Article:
Last week’s blog outlines my four strategies to help capital markets embed environmental, social, and governance (ESG) strategies into the mindset of executives. I briefly referenced five concurrent ESG standards initiatives that are in play in capital markets to make this happen. They will lead to an ESG mindset in lenders and investors. Following the axiom that “what interests capital markets fascinates executives,” this will precipitate an ESG mindset in company executives.
Tag Archive 'sustainability expert'
My focus for the next two years will be to support these game-changing efforts in conjunction with my work with TNS Canada on a Gold Standard for a truly sustainable enterprise. I plan to align the Gold Standard criteria with the harmonized ESG KPIs developed by the above standards efforts. Where appropriate, I will encourage “zero” and “100%” metrics as goals against which company performance is assessed. For example, rather than rate companies on how much they have reduced their carbon emissions compared to their previous footprint, rate them against the aspirational “zero carbon footprint” benchmark in the Gold Standard, to spur quantum leap thinking and action.
If that is the case, why do I assume only a 2% improvement in employee productivity in the business case for sustainability described in The New Sustainability Advantage? Shouldn’t the six sustainability-related contributors to increased employee productivity that are summarized in the adjacent figure add up to more than 2%? Yes, they really add up to at least 20%, but there are five reasons that I deliberately forced them not to.
Economists deny that Gross Domestic Product (GDP) was ever intended as a metric of overall country progress or well-being. However, that’s how it is being used. Leaders express alarm if the GDP—the value of all goods and services produced within a nation in a given year—falls. Countries are ranked by GPD or GDP per citizen, implying that countries with higher rankings are doing better overall than countries with lower rankings. What nonsense. We need a better metric for improved quality of life and progress. We need a Genuine Progress Indicator (GPI) that accounts for not only monetized economic wealth but, more importantly, includes vital environmental and social factors. Here are five reasons why it’s time we replaced the GDP with a GPI.
Three recent reports provide positive reinforcement that traction on sustainability is building in the private and public sector. This news reenergizes our efforts. We live on hope that our combined efforts as sustainability champions will accelerate the take-up of environmentally, socially, and economically responsible strategies. Usually, during economic recessions, we lose ground. Strangely, in the current recession, the opposite has happened: sustainability-related strategies have been embraced more strongly.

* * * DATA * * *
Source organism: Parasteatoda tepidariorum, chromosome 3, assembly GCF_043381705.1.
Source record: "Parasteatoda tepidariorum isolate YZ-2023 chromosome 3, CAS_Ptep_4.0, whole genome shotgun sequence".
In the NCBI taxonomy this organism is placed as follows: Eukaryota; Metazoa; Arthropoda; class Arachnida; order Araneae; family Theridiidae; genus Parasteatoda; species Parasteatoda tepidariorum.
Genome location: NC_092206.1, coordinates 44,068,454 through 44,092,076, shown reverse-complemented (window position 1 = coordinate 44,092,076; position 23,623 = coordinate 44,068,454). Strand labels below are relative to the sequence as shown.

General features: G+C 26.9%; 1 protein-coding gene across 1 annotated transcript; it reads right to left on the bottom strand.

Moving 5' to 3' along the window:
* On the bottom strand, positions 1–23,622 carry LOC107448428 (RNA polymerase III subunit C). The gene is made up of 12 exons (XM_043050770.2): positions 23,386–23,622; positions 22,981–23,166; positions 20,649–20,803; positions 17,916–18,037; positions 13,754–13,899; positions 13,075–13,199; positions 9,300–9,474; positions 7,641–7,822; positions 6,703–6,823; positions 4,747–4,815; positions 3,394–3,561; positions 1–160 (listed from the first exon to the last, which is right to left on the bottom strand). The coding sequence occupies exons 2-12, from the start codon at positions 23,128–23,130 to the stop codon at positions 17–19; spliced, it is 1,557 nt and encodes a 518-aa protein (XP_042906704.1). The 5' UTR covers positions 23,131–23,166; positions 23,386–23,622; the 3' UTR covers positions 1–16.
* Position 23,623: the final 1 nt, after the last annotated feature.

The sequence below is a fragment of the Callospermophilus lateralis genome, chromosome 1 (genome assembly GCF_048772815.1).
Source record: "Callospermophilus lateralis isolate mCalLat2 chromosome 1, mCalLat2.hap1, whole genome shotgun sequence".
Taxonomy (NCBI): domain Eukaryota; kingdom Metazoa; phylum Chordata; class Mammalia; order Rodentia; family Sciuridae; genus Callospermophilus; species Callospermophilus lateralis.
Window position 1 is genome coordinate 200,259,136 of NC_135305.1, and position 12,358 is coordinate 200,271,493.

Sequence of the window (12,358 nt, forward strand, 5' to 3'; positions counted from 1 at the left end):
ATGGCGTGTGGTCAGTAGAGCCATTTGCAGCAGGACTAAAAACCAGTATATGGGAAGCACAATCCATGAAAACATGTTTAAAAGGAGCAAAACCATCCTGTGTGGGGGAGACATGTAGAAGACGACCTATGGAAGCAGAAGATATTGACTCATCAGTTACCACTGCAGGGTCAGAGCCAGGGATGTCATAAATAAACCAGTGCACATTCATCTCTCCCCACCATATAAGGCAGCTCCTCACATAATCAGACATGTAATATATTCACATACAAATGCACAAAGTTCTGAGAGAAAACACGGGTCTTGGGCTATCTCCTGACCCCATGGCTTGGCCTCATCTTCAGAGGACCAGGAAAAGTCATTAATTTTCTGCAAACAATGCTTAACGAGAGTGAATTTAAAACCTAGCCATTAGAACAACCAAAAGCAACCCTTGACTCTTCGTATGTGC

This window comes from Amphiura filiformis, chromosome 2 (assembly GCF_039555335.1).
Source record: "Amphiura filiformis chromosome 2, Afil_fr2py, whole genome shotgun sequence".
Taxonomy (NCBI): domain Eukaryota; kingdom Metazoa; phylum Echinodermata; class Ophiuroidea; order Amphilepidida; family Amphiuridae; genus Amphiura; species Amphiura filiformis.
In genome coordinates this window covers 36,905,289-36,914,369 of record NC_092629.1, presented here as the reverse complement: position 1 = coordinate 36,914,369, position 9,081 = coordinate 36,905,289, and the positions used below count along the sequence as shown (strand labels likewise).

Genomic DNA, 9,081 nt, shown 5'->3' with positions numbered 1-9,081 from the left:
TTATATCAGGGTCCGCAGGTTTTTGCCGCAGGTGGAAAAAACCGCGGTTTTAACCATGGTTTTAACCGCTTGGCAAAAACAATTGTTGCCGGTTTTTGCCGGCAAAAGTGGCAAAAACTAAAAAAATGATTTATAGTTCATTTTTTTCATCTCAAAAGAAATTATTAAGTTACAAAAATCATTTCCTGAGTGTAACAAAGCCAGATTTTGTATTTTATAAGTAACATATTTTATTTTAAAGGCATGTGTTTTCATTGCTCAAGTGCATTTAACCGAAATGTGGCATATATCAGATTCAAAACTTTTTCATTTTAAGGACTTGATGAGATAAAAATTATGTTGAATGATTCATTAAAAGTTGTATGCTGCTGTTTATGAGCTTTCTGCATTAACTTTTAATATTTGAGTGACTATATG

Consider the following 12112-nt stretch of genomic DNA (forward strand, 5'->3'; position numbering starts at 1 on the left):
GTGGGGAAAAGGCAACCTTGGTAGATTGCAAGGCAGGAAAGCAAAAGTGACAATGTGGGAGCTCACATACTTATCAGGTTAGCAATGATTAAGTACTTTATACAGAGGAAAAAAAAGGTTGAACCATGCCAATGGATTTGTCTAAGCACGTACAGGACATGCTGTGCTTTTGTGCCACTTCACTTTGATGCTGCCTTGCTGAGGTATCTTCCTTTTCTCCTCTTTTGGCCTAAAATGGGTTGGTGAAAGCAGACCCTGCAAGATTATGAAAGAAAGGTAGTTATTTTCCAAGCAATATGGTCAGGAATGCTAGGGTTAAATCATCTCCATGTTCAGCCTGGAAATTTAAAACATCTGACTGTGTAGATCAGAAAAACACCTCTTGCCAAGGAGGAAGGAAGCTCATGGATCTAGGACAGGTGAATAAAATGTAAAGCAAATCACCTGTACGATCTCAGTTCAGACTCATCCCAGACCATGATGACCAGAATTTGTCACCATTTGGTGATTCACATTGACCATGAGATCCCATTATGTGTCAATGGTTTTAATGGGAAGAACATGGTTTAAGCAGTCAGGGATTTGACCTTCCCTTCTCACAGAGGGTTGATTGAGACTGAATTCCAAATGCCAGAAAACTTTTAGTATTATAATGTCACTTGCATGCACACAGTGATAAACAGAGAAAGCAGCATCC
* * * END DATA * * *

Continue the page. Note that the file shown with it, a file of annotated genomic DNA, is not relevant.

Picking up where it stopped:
Our current economic and financial systems sanction obscene excesses at the expense of society. It’s easy and therapeutic to rant. It’s more helpful, but more challenging, to propose viable alternatives. In my last three blogs, I reviewed Hazel Henderson’s, Michael Moore’s, and David Korten’s thoughtful proposals on how to repair our economic and financial systems. We also need more responsible business models, like Benefit Corporations (B Corps).B Corps are a new kind of company which uses the power of business to solve social and environmental problems.
We have trapped ourselves in an economic model that requires over-consumption to fuel its progress. Unfortunately, the collateral damage of funding relentless growth is often excessive levels of personal, institutional, and national debt. The way we deal with debt says a lot about the basic assumptions baked into our current economic model.
Was the financial crisis triggered by a unique combination of unusual circumstances, or was it the inevitable outcome of a decaying system? Noted futurist, author, and ecological economist, Hazel Henderson, declares that Wall Street has degenerated into a global casino, with a far too dominant influence on the global economy. She says it must be rehabilitated and suggests seven reforms that would be a good start.
Too often, we wait for the people in charge to fix world problems. Why not? Isn’t that their role? Our hopes are raised when we see people with our point of view gain power, and then we are disappointed when they fail to live up to our expectations. The status quo inertia in the current political and economic systems is amazingly strong. When people with important titles fail to shake it up, we may wonder if mere mortals like us can possibly make a difference.
Sustainability issues can be overwhelming, depressing, and almost traumatizing. At times we may feel powerless to make a difference. In The Cult of Impotence: Selling the Myth of Powerlessness in the Global Economy, author Linda McQuaig provocatively suggests that helplessness is exactly what some large institutions want us to feel, so that they can get away with
solutions that are more in their interests than ours. She encourages us to take more personal responsibility for global sustainability challenges. The following three videos strongly support our capitalizing on our ripple effect.